• Publish trusted data and analytical assets as services in a marketplace for consumption across the enterprise A enterprise data marketplace is a catalog inside the enterprise where people can go to shop for business ready data and analytical assets. Esstablihing this means you can introduce publish and subscribe based operations into an information supply chain to speed up delivery even more. This is because reusable data and analytical components gives every project a jump start in the information supply chain. By focusing on value, an information supply chain can be used to create business ready data, predictive analytics and pre-built decision services to automate actions in the digital enterprise. Information consumers can shop for and find ready made data and analytics using the data marketplace to help them deliver value. It is this availability of re-usable business ready data, predictive analytics and pre-built decision services that enables mass contribution to common business goals across the enterprise. In other words, it helps the business to become a self-propelling data-driven business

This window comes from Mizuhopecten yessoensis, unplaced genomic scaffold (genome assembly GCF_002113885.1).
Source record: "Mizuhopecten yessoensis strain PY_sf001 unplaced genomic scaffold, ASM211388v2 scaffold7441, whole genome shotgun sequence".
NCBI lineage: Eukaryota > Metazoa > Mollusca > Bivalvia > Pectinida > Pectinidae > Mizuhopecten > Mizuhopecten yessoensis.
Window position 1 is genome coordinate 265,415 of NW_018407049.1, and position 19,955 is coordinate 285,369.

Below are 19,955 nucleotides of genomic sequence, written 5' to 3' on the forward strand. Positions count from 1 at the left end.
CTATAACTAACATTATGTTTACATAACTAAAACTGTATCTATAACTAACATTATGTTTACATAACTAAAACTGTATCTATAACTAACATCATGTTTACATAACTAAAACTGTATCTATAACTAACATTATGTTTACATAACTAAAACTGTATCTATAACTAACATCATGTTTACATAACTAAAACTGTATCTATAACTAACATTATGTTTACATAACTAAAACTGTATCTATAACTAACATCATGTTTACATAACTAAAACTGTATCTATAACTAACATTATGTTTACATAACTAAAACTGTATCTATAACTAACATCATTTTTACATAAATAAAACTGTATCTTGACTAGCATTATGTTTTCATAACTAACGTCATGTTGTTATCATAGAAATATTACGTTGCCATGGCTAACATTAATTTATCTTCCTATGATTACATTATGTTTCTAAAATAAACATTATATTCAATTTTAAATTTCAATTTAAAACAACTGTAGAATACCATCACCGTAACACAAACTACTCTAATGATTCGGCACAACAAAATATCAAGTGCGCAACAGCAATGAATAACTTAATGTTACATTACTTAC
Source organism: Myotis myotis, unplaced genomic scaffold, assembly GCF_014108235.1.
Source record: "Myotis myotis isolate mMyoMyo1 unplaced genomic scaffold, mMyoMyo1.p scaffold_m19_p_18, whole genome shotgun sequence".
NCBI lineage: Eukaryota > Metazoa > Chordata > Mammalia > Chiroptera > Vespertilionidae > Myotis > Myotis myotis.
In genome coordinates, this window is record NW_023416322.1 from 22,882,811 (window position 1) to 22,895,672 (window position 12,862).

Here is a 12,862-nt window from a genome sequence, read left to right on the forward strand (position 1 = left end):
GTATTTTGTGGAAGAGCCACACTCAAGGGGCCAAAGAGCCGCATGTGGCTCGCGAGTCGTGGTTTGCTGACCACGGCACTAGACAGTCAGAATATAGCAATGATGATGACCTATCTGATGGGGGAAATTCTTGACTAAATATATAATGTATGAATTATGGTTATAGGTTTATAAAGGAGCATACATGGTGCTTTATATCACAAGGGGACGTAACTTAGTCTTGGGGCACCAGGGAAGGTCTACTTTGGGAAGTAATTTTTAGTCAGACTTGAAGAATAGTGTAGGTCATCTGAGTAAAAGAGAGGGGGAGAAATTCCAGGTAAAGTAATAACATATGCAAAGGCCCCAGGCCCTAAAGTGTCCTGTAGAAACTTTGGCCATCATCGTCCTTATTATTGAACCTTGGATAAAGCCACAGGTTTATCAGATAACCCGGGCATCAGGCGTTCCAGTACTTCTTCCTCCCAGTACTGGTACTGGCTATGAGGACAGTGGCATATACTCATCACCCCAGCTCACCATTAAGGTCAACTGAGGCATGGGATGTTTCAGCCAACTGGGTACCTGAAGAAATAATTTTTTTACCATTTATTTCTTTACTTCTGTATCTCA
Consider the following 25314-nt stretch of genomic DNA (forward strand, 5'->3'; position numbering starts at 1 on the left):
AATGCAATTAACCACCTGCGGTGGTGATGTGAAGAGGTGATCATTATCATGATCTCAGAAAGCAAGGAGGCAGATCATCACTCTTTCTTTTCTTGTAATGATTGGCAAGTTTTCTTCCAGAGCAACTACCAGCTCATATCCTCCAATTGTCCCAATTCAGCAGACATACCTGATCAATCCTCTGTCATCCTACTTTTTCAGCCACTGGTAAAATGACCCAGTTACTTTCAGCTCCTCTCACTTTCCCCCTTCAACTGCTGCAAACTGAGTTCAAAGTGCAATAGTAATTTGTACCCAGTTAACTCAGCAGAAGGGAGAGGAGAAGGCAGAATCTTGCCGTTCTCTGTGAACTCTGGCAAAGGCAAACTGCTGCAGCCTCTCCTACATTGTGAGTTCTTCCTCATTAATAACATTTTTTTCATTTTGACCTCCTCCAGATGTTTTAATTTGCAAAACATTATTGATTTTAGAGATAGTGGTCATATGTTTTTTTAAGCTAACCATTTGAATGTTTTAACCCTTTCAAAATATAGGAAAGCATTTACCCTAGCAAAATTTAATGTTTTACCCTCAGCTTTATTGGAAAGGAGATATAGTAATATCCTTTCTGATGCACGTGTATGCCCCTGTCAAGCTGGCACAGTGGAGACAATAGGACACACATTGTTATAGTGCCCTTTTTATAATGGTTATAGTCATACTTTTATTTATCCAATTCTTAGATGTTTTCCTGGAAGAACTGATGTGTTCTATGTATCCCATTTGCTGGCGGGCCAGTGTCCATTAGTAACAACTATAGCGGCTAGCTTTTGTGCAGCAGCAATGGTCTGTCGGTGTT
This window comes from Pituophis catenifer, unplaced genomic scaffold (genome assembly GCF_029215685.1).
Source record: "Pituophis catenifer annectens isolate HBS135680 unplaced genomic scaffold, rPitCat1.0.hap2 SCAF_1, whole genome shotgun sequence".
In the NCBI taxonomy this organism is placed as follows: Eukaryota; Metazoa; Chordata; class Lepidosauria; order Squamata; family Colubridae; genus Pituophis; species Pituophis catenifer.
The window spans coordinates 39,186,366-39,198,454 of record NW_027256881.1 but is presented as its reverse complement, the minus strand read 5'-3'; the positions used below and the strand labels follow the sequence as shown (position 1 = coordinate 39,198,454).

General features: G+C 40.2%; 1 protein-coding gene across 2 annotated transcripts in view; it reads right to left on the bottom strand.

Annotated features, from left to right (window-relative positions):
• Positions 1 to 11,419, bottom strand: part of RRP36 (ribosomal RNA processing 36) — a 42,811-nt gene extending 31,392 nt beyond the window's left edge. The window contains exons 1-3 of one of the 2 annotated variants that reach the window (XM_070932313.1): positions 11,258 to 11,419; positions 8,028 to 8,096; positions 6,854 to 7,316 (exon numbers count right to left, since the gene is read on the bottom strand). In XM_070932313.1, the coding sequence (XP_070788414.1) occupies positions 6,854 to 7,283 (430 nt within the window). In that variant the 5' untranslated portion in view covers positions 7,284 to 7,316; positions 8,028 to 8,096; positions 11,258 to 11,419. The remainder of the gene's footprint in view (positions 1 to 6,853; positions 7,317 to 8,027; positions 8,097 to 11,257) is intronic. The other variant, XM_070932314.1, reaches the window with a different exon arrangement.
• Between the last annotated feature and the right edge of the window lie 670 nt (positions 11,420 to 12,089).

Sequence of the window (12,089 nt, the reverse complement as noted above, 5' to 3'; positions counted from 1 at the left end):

Data architecture is critical to becoming a data driven enterprise. We shall be talking about this and all its related topics at the International Big Data Conference in Rome in December 2019. I hope you can join us.